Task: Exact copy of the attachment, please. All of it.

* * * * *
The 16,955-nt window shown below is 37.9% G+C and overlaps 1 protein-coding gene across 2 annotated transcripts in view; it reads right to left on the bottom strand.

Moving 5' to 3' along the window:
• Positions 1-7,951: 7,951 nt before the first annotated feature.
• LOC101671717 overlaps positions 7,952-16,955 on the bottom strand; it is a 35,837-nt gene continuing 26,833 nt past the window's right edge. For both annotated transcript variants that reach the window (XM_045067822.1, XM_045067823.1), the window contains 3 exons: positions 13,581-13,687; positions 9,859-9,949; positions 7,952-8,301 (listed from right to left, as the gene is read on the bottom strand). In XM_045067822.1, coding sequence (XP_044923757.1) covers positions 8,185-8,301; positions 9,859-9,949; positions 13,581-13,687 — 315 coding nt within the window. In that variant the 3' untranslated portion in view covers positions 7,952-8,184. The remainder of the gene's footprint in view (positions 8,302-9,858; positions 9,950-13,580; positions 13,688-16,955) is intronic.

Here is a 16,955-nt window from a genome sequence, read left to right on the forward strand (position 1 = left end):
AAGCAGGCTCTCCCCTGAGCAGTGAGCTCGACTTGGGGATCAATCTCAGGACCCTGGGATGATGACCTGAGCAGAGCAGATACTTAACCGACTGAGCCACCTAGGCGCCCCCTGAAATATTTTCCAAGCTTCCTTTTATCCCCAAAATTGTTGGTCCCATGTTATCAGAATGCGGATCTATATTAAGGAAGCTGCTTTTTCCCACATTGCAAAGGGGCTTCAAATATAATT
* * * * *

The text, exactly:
The 16,955-nt window shown below is 37.9% G+C and overlaps 1 protein-coding gene across 2 annotated transcripts in view; it reads right to left on the bottom strand.

Moving 5' to 3' along the window:
• Positions 1-7,951: 7,951 nt before the first annotated feature.
• LOC101671717 overlaps positions 7,952-16,955 on the bottom strand; it is a 35,837-nt gene continuing 26,833 nt past the window's right edge. For both annotated transcript variants that reach the window (XM_045067822.1, XM_045067823.1), the window contains 3 exons: positions 13,581-13,687; positions 9,859-9,949; positions 7,952-8,301 (listed from right to left, as the gene is read on the bottom strand). In XM_045067822.1, coding sequence (XP_044923757.1) covers positions 8,185-8,301; positions 9,859-9,949; positions 13,581-13,687 — 315 coding nt within the window. In that variant the 3' untranslated portion in view covers positions 7,952-8,184. The remainder of the gene's footprint in view (positions 8,302-9,858; positions 9,950-13,580; positions 13,688-16,955) is intronic.

Here is a 16,955-nt window from a genome sequence, read left to right on the forward strand (position 1 = left end):
AAGCAGGCTCTCCCCTGAGCAGTGAGCTCGACTTGGGGATCAATCTCAGGACCCTGGGATGATGACCTGAGCAGAGCAGATACTTAACCGACTGAGCCACCTAGGCGCCCCCTGAAATATTTTCCAAGCTTCCTTTTATCCCCAAAATTGTTGGTCCCATGTTATCAGAATGCGGATCTATATTAAGGAAGCTGCTTTTTCCCACATTGCAAAGGGGCTTCAAATATAATT